This is also a beautiful Vanilla species, albeit different in appearance from V. dilloniana or V. barbellata. The apple-green flowers have beautifully undulate edges. The pure white lip sports a long, narrowly v-shaped yellow callus. The wavy edges of the sepals and petals give the flowers the look of a Schomburgkia.
The fifth of Florida's "native" vanillas may not truly be a native after all. This is V. planifolia (which some authorities are now confusingly calling Vanilla mexicana), the species from which most commercial vanilla extract is derived. The few spots where this orchid is known to occur in Florida are in association with sites of former human habitations, leading to the theory that this species may have been brought to Florida in pre-Columbian times by Indians trading with cultures in Mesoamerica, the natural home of V. planifolia (Luer, 1972).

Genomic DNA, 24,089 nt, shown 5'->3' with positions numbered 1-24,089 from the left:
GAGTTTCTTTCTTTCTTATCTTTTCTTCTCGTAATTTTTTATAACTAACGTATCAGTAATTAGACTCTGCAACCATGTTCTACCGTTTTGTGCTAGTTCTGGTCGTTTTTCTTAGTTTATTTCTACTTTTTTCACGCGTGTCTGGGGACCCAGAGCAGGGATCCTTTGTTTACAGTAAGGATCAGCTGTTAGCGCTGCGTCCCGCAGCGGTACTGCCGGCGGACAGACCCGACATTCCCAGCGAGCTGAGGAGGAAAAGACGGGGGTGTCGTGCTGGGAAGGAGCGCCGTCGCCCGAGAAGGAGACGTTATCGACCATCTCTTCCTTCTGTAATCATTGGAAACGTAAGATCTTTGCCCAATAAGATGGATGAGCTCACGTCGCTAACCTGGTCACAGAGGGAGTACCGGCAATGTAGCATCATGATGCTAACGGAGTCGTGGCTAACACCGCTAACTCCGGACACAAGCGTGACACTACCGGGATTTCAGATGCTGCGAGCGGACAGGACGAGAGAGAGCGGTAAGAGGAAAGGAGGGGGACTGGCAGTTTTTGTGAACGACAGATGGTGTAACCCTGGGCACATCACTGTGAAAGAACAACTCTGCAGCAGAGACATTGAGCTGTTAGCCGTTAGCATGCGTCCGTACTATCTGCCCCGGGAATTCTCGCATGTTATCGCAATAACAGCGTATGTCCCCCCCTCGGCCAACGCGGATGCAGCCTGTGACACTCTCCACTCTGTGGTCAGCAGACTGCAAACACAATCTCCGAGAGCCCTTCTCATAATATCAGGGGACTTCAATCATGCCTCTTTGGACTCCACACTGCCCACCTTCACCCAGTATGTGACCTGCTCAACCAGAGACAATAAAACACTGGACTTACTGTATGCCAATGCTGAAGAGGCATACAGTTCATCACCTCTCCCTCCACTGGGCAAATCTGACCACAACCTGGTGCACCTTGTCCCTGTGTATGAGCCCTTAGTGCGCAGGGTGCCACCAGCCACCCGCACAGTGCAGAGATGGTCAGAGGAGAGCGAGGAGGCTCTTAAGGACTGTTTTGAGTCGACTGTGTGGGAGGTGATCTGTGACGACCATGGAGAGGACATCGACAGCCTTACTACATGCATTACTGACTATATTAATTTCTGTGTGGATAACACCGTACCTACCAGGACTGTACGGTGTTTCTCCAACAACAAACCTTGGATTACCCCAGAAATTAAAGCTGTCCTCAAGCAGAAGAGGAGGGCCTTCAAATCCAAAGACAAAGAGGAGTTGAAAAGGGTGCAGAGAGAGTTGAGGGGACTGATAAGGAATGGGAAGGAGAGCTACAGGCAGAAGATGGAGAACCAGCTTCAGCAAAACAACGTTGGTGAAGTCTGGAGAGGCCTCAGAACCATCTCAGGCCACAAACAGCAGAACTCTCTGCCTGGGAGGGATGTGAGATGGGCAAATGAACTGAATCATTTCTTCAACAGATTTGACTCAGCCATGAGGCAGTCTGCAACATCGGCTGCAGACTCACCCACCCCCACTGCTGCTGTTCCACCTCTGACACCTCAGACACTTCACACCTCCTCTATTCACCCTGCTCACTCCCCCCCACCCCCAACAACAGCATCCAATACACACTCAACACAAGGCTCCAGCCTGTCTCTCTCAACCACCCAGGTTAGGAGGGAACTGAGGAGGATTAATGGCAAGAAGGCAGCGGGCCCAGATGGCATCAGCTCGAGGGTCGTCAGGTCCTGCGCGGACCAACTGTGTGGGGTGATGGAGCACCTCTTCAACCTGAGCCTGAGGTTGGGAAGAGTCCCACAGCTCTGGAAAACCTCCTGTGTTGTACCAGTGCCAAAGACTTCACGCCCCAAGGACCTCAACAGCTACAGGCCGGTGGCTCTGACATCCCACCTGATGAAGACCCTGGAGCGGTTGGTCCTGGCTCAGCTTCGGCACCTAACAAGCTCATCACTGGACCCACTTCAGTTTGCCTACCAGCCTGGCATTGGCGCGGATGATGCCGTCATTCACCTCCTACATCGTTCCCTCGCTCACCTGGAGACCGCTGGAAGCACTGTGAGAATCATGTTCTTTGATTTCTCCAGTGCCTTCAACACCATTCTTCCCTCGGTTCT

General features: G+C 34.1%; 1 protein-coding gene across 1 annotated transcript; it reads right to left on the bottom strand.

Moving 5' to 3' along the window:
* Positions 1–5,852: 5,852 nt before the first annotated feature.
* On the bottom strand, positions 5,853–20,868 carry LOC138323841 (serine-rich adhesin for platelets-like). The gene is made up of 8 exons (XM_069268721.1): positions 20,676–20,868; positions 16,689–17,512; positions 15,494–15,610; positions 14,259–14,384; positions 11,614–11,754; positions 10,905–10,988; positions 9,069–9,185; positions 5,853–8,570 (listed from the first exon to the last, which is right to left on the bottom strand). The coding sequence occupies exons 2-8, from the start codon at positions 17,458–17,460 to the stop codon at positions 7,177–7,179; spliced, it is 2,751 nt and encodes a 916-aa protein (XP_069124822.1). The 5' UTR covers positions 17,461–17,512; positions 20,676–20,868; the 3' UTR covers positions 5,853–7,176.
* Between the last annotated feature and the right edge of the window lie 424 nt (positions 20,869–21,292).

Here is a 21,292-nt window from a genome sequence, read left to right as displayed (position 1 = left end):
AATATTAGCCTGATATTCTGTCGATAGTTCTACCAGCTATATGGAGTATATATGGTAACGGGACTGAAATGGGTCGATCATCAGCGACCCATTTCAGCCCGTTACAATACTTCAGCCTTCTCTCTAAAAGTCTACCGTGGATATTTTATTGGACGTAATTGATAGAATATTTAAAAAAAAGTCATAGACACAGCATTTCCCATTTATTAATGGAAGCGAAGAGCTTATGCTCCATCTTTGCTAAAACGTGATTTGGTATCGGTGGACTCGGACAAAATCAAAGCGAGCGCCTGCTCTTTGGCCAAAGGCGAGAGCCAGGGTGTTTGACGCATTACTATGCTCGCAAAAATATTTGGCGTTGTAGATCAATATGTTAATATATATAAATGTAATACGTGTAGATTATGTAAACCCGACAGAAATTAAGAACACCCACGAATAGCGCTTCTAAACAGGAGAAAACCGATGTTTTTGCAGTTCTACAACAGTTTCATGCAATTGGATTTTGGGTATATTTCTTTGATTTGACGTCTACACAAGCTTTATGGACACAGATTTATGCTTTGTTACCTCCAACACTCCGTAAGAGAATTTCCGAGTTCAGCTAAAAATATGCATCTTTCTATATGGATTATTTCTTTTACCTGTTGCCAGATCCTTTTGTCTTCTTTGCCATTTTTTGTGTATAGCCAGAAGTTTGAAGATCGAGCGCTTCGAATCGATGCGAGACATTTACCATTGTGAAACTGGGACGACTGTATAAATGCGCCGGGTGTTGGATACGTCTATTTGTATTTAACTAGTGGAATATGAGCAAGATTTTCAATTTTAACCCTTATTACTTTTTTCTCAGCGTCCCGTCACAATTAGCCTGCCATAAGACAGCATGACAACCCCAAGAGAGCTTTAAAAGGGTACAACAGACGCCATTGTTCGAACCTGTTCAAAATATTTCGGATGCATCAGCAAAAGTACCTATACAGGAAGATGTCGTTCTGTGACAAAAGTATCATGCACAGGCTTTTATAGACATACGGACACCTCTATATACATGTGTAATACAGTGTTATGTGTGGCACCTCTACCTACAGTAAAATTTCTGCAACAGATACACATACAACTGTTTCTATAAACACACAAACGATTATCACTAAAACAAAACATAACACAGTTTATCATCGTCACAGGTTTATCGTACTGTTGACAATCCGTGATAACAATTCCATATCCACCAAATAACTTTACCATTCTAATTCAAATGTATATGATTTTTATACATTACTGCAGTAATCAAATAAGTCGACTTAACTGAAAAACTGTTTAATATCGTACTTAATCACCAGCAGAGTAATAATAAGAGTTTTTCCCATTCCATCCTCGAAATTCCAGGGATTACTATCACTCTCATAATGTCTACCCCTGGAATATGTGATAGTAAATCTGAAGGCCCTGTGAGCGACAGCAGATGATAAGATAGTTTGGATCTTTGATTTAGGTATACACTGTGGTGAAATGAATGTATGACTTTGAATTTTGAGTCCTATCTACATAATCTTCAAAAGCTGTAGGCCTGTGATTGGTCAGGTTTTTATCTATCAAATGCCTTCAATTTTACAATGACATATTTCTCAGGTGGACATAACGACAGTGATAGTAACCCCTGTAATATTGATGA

Worldwide, there are some 600 species of Habenaria as the genus is now understood, with the removal of such marginally related genera as the temperate-climate Platanthera (Dressler, 1993). Of these 600 species, 200 are reported for Africa (Stewart and Hennessy, 1981). Many species also grow in the New World, and four true habenarias occur in Florida.
The rarest is Habenaria distans, which is found in swamp forests in southwest Florida in and near the Fakahatchee Strand, with an oddly disjunct population reported for Highlands County in the southern part of Central Florida.
In the south end of the state, the most common species is Habenaria odontopetala (now reduced to synonymy under the name Habenaria floribunda by some authors, such as Wunderlin, 1998).